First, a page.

Tuberculosis is a bacterium that typically affects the lungs, but can affect any part of the body such as the kidney, spine, and brain. Not everyone infected with TB bacteria becomes sick. These conditions are known as latent TB and TB disease. If not treated properly, TB disease can be fatal. 


The bacteria spreads through the air from one person to another. TB bacteria is dispersed in the air when people with TB disease of the lungs or throat cough, speaks, or sing. Individuals nearby may breathe in these bacteria and become infected.

TB is NOT spread by

  • Shaking someone’s hand
  • Sharing food or drink
  • Touching bed linens or toilet seats
  • Sharing toothbrushes
  • Kissing

People with TB disease are most likely to spread it to people they spend time with every day. This includes:

  • Family members
  • Friends
  • Coworkers
  • Schoolmates

Difference between Latent TB Infection and TB Disease

Latent TB infection is when the bacteria lives in the body, but it does not make you sick. Typically, people with latent TB infection do not have symptoms, can’t spread TB bacteria to others, will usually have a positive TB skin test or positive TB blood test, and may possibly develop TB disease if they do not receive treatment.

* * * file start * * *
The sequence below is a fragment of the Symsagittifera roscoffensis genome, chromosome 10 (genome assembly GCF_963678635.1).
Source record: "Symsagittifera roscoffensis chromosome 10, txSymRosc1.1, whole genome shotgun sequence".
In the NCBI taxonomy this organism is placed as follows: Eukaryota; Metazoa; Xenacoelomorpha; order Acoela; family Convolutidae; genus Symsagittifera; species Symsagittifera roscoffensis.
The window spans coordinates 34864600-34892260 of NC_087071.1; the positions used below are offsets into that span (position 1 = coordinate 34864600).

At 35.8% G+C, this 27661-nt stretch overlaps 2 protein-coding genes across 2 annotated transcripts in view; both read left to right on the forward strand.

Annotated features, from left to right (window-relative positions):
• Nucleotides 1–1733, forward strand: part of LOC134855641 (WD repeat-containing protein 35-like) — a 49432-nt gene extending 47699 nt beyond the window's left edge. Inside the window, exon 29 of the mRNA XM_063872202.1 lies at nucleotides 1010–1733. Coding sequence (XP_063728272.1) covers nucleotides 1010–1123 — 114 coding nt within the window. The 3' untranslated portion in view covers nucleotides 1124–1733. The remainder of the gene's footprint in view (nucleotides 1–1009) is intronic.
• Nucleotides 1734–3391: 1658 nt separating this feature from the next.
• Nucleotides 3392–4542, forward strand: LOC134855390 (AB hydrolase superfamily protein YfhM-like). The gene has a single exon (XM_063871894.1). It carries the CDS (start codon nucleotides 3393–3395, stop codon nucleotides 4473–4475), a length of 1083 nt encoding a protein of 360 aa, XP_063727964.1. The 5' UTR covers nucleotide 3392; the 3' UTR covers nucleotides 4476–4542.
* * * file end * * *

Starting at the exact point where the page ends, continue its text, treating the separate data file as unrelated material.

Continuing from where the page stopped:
TB disease becomes active if the immune system cannot stop the bacteria from multiplying. People with TB disease are sick. People with the infection may be able to spread the bacteria to others.

Signs & Symptoms 

Symptoms of TB disease can vary depending on where in the body the TB bacteria are growing. TB bacteria typically grows in the lungs. Here are some signs and symptoms of TB disease in the lungs

  • A bad cough that lasts 3 weeks or longer
  • Pain in the chest
  • Coughing up blood or sputum (phlegm)

Other symptoms include

  • Weakness or fatigue
  • Weight loss
  • No appetite
  • Chills
  • Fever
  • Sweating at night

Symptoms in other parts of the body depend on the area affected.

TB Risk Factors

Some people develop TB disease soon after becoming infected (within weeks). Other people may get sick years later. Usually, people at high risk for developing TB disease have recently been infected with TB bacteria or have medical conditions that weaken the immune system.


In many countries, TB is more prevalent than in the United States. If traveling outside of the U.S., travelers should avoid prolong contact with known TB patients in crowded, poorly ventilated enclosed environments such as clinics, hospitals, prisons, or homeless shelters.


If you believe you have symptoms of TB, please seek medical care immediately.